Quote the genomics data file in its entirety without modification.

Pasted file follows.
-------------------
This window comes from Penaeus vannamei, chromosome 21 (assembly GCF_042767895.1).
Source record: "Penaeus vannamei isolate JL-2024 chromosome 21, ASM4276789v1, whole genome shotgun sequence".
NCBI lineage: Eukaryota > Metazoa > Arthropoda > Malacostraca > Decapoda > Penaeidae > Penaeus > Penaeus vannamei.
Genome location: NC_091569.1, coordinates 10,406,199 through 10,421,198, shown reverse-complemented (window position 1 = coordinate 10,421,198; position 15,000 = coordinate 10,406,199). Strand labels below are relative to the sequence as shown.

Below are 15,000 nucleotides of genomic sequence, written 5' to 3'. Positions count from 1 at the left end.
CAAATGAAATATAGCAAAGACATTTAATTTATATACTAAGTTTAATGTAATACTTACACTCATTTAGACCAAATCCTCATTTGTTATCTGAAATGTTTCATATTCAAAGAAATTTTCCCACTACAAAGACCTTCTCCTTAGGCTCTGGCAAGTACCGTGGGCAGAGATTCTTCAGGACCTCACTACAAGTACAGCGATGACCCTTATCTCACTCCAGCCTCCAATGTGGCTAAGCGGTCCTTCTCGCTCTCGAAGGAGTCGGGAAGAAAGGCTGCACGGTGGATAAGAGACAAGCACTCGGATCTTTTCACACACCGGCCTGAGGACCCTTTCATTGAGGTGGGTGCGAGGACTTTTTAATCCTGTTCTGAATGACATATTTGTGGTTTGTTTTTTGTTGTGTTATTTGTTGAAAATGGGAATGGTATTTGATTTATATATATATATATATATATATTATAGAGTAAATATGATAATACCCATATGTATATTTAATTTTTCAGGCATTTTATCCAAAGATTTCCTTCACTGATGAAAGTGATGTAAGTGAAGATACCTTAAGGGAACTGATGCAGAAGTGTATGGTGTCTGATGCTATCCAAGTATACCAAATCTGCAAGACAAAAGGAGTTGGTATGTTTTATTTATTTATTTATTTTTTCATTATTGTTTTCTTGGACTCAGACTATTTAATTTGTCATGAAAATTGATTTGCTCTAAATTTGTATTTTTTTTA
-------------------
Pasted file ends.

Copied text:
This window comes from Penaeus vannamei, chromosome 21 (assembly GCF_042767895.1).
Source record: "Penaeus vannamei isolate JL-2024 chromosome 21, ASM4276789v1, whole genome shotgun sequence".
NCBI lineage: Eukaryota > Metazoa > Arthropoda > Malacostraca > Decapoda > Penaeidae > Penaeus > Penaeus vannamei.
Genome location: NC_091569.1, coordinates 10,406,199 through 10,421,198, shown reverse-complemented (window position 1 = coordinate 10,421,198; position 15,000 = coordinate 10,406,199). Strand labels below are relative to the sequence as shown.

Below are 15,000 nucleotides of genomic sequence, written 5' to 3'. Positions count from 1 at the left end.
CAAATGAAATATAGCAAAGACATTTAATTTATATACTAAGTTTAATGTAATACTTACACTCATTTAGACCAAATCCTCATTTGTTATCTGAAATGTTTCATATTCAAAGAAATTTTCCCACTACAAAGACCTTCTCCTTAGGCTCTGGCAAGTACCGTGGGCAGAGATTCTTCAGGACCTCACTACAAGTACAGCGATGACCCTTATCTCACTCCAGCCTCCAATGTGGCTAAGCGGTCCTTCTCGCTCTCGAAGGAGTCGGGAAGAAAGGCTGCACGGTGGATAAGAGACAAGCACTCGGATCTTTTCACACACCGGCCTGAGGACCCTTTCATTGAGGTGGGTGCGAGGACTTTTTAATCCTGTTCTGAATGACATATTTGTGGTTTGTTTTTTGTTGTGTTATTTGTTGAAAATGGGAATGGTATTTGATTTATATATATATATATATATATATTATAGAGTAAATATGATAATACCCATATGTATATTTAATTTTTCAGGCATTTTATCCAAAGATTTCCTTCACTGATGAAAGTGATGTAAGTGAAGATACCTTAAGGGAACTGATGCAGAAGTGTATGGTGTCTGATGCTATCCAAGTATACCAAATCTGCAAGACAAAAGGAGTTGGTATGTTTTATTTATTTATTTATTTTTTCATTATTGTTTTCTTGGACTCAGACTATTTAATTTGTCATGAAAATTGATTTGCTCTAAATTTGTATTTTTTTTA